Congress provided the legal authority to do so in the 2007 energy bill, but the Department of Energy currently lacks the trained personnel and engineers needed to create such a sophisticated regulatory framework. This will require additional funding -- perhaps as much as several hundred million a year. The next president should engage the appliance and equipment manufacturers and provide the kind of leadership that has so far been totally lacking.
Next, the federal government should establish a financial grant program, encouraging the states to craft efficiency standards for new buildings. Again, the example of California is instructive. Its detailed and regional building standards have saved Californians tens of billions of dollars in lower energy bills. A significant part of the proposed $10 billion could be spent on this type of effort. Each state would be asked to craft their own rules in response to the differing conditions found in various regions of the country.
A third type of program could be modeled on California's current system of rebates, tax credits and other incentives that encourage businesses and consumers to adopt efficiency measures that exceed the mandatory standards. This program is financed through the investor-owned utilities and established under the authority of the state utilities commission.
The federal government could provide a matching program for each state's efforts consistent with standards that are technically feasible, and that provide an economic return on the investment. In California, all the electric and gas utilities have added conservation investments to their historic practice of dealing with energy shortages only though building new plants.
Just as new sources of energy require vast sums spent on R&D, so do new efficiency technologies. They will emerge only if there is adequate investment in research and development. Some of the $10 billion should go for this. Needless to say, overall investment in both energy and efficiency R&D is pathetically and dangerously underfunded.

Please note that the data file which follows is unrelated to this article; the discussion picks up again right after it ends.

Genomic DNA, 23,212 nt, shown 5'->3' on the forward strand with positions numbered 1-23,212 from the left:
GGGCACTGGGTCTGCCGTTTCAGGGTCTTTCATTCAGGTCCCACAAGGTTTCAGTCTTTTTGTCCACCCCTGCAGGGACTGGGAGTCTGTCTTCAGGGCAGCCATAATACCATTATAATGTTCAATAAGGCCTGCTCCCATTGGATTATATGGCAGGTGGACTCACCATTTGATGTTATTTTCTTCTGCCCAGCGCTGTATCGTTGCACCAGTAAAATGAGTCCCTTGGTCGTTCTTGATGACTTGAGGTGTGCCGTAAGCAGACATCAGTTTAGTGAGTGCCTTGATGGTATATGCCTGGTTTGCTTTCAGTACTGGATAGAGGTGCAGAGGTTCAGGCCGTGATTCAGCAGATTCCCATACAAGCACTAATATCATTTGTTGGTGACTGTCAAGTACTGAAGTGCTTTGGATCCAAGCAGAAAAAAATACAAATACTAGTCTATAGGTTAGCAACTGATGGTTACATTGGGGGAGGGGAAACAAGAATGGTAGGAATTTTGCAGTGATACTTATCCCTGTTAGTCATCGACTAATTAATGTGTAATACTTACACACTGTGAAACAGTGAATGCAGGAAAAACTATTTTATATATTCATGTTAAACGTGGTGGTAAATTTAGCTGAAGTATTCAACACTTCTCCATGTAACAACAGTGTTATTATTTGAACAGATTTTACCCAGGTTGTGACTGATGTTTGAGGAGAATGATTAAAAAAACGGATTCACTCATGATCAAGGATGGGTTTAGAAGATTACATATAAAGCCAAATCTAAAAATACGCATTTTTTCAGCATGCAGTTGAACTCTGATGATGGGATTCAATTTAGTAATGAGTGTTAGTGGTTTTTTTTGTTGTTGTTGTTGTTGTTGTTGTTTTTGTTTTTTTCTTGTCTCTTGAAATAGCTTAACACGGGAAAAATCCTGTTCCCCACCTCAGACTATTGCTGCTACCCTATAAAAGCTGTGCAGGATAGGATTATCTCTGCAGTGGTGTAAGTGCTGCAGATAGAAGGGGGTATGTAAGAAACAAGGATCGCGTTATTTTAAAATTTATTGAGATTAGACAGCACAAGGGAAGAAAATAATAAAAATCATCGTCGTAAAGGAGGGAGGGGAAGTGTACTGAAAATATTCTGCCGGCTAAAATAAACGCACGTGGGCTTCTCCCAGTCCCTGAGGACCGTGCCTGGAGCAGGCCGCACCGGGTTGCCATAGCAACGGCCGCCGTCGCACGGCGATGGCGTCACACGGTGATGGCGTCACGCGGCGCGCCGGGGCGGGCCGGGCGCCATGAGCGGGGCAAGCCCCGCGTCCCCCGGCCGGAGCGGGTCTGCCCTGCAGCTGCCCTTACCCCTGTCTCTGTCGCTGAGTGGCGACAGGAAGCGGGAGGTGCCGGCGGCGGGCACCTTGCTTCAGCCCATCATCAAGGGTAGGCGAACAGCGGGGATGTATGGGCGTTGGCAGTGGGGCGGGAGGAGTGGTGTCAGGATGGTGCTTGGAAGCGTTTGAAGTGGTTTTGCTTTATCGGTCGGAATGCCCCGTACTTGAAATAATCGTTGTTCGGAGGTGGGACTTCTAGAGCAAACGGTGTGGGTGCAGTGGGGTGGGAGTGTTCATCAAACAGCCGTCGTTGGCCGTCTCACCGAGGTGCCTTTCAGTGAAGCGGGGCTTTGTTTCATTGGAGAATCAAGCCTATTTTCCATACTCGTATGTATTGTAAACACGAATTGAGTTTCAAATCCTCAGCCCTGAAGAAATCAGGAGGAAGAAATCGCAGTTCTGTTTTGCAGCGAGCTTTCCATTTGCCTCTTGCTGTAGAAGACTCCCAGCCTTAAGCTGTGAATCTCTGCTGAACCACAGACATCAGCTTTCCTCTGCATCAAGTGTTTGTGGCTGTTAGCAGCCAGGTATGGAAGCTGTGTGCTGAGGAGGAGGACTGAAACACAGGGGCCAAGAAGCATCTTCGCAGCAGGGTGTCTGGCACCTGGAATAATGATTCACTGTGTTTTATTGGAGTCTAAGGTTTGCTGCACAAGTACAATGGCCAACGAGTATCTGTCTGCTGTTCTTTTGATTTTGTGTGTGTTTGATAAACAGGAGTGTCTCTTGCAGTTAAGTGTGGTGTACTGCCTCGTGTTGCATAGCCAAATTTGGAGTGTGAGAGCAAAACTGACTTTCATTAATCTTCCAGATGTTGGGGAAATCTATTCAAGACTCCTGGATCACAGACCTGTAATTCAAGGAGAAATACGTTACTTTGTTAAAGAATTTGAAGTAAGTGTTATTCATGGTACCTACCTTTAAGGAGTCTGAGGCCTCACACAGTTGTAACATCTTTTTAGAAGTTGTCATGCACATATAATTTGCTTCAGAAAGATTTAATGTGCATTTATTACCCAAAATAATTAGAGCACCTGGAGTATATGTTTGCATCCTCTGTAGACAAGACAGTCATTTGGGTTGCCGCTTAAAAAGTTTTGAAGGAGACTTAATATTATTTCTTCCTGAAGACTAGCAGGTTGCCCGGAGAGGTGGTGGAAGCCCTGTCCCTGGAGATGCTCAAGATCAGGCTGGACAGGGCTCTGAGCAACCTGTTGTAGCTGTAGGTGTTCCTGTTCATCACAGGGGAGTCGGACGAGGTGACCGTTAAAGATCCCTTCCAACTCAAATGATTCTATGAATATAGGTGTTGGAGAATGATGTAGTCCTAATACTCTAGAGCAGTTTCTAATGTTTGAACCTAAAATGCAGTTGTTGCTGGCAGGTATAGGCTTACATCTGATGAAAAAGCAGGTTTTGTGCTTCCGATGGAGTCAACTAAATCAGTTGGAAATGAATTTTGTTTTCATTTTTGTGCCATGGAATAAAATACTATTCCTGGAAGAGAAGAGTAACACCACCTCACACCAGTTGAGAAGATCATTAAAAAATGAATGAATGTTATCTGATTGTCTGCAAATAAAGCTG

While military, medical and pharmaceutical research has steadily grown over the past two decades, R&D to increase our national energy efficiency and provide the full gamut of new fuels and power sources has fallen by 50% in real terms. In the early 1980s, energy companies invested more in R&D than drug companies; today, drug companies invest 10 times as much in R&D as do energy firms. To secure our energy and economic future, America must reverse this shameful neglect. Physicist and University of California professor Dan Kammen estimates that we must increase our level of energy and energy efficiency R&D five to tenfold, spending $15 billion to $30 billion per year to develop new fuels, new sources of energy and more efficient technologies.
America is at a crossroads. Total U.S. financial and nonfinancial debt rose to $44.7 trillion in 2006, from $2.4 trillion in 1974. This does not even count longer-term liabilities such as Social Security and Medicare. Oil and gas are consuming more and more of our national wealth. It is time for our political and business leaders to tap into America's unspent creativity and entrepreneurial genius. Many times $10 billion will be needed. But it can be done. It must be done.
Mr. Brown, a Democrat, is attorney general of California.